For at least six months, we've been saying, "It will all be decided on Nov. 7." As I write, on Nov. 8, the presidential election has not been concluded and the winner remains unknown. It may remain so for many days, as tallying the Florida results turns out to be more difficult than first anticipated. There are thousands of uncounted absentee ballots still coming in. They are legal if postmarked up until Nov. 7.
And then there's the little problem of the 3000 or so mostly Jewish voters in Palm Beach who accidentally gave their votes to Patrick Buchanan -- for his best showing anywhere!
Teams of lawyers are now descending on Florida from both campaigns. I have in front of me a copy of the defective ballots the Floridians supposedly used. It's difficult to tell, from this remove, if they were truly faulty. But even assuming that they were, it would be a colossal mistake to change those votes after the fact.
In an ideal world, no irregularities would mar voting in any part of the nation. But democracy is a messy business even in the best of countries, and so fraud and cheating do happen. (I once served as a poll watcher and heard plenty of stories about the Democrats' dirty tricks.) But to undo an election based upon vote fraud or cheating is to open a can of worms. Both sides do it. On Nov. 7, polls were kept open late in Missouri, permitting more Democrats to vote. Shall we nullify those votes? The charges and countercharges would never end, and the finality elections provide would be compromised.
This morning also brings grumbling about the Electoral College. Jonathan Alter of Newsweek warned darkly on NBC during the wee hours of Wednesday morning that a presidency achieved without a popular vote win would be considered illegitimate and would cause a crisis.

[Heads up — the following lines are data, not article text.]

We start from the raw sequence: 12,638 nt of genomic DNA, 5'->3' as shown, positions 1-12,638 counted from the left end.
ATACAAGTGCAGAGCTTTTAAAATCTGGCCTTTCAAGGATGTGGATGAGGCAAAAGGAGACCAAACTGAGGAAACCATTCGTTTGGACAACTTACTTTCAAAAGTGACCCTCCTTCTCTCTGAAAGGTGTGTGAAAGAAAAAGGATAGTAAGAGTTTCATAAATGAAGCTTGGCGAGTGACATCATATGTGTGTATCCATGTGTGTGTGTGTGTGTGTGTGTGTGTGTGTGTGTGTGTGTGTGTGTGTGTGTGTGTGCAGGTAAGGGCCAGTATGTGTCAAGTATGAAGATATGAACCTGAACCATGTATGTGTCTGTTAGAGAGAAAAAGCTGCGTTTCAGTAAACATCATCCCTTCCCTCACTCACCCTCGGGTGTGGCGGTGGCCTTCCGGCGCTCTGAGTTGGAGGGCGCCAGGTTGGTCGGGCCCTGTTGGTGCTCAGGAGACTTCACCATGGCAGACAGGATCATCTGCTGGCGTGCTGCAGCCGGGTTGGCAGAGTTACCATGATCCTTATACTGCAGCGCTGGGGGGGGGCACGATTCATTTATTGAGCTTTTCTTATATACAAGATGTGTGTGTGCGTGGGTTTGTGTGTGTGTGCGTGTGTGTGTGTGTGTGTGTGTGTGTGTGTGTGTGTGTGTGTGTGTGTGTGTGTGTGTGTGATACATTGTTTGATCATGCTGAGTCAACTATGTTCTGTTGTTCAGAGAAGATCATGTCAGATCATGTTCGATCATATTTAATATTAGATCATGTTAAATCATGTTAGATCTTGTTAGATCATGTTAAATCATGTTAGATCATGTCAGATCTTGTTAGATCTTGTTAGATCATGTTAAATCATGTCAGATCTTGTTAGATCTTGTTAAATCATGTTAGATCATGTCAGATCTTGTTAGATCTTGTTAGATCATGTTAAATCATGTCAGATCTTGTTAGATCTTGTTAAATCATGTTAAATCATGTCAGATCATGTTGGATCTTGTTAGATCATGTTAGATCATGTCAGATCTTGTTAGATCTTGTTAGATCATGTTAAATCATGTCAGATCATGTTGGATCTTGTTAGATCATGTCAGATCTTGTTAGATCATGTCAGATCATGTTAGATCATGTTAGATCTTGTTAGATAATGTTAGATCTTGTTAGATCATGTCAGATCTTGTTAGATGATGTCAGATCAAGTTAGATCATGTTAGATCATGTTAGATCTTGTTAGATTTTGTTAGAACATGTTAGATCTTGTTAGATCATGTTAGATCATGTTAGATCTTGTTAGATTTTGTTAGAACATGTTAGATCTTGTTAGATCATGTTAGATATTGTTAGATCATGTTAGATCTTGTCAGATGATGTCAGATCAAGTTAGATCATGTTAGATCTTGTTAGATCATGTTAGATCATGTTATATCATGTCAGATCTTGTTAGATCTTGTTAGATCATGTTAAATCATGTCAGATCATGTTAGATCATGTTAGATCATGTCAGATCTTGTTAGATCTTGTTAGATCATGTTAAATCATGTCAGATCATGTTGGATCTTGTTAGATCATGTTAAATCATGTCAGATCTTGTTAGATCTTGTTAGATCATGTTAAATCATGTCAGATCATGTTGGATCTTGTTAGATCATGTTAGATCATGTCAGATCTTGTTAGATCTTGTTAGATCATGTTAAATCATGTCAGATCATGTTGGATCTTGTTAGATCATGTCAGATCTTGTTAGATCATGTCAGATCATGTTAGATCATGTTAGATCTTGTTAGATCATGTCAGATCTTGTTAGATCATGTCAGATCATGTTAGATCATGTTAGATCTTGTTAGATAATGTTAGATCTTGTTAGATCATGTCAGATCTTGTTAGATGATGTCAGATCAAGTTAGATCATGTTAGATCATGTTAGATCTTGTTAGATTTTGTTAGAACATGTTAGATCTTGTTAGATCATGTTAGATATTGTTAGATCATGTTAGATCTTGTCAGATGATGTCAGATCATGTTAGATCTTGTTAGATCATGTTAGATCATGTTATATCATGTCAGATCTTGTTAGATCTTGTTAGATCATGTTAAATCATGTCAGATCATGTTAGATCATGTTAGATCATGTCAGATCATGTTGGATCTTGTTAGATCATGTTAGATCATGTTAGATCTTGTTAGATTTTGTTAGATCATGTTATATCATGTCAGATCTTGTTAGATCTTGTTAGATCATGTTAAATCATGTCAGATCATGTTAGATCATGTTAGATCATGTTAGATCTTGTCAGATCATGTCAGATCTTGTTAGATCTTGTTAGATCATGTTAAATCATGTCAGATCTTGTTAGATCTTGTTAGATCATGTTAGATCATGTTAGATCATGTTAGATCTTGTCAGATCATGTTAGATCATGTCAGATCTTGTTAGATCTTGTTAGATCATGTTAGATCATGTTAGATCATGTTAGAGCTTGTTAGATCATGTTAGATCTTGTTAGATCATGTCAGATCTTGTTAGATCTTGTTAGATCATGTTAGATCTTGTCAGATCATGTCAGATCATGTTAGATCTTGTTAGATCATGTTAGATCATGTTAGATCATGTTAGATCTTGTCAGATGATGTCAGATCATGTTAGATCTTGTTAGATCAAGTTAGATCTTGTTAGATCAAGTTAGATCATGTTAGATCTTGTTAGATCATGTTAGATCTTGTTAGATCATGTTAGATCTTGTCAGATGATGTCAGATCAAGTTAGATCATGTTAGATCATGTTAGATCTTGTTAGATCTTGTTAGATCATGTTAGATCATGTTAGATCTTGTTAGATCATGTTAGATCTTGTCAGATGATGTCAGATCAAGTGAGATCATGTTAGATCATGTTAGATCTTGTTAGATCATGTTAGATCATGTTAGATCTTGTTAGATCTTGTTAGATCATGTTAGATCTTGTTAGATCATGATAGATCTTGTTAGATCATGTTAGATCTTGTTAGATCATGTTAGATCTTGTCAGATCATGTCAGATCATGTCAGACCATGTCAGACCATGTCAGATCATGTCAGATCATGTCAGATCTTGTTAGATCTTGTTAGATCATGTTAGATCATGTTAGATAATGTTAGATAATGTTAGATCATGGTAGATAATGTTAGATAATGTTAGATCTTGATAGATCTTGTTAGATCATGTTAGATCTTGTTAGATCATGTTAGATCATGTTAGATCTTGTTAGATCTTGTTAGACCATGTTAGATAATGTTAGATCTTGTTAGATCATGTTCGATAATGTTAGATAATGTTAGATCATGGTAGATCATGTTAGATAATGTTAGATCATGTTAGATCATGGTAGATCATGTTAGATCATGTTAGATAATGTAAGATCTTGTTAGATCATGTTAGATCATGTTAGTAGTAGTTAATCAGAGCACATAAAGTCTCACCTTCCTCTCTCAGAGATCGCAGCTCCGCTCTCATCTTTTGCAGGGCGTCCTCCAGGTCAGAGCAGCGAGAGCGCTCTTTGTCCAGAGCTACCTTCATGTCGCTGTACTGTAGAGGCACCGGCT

Hardly. Bill Clinton received about 41 percent of the vote in 1992. If he suffered a lack of legitimacy, it was for other reasons.
As to the Electoral College, well, it wasn't a secret. Everyone understood that these are the rules we elect presidents under. Everyone further understood that it was theoretically possible to elect a man who received fewer popular votes than his opponent. On three occasions in our history, 1824, 1876 and 1888, it happened -- and the republic still stands. Besides, it seems fetishistic to focus on popular vote margins in a race this close. Should everything hinge on several hundred votes out of nearly 100 million cast?
This brings us to the beauty of the Electoral College. It ensures that our presidential elections are national in scope. Few Americans and even fewer foreigners understand the Electoral College. It was intended to provide a buffer for popular passions. An elite group of electors would be able to substitute their judgment for the people's, and thus prevent tyranny. That function has withered, and rightly so.
Today, electors nearly always vote for the person who received the majority of his state's votes. But he doesn't have to. It is still perfectly legal for electors to vote their conscience -- and that perhaps needs to be changed. In a contest such as we are living through, the idea of the "rogue elector" -- until now the subject only of law review articles -- seems quite possible. More than that, it is easy to imagine candidates pressuring, bribing or otherwise influencing electors to change their votes. So a reform requiring electors to vote for the candidate who won his state would be helpful -- or we could simply move to a point system and skip the individuals altogether.
But if the Electoral College were eliminated in favor of direct election, the nation would lose a source of unity. As it is, rural and small states receive time and attention during presidential races only because of the electoral count. Without the college, presidential contests would focus on New York, Texas, California, Illinois and Florida. Direct election would increase the power of big cities as against suburbs and rural areas, with the potential for regional strife and alienation.
We are alienated from one another quite enough already -- as this election shows. Rural and urban, married and single, religious and secular, black and white -- all vote very differently from one another. Eliminating the Electoral College would only exacerbate our divisions.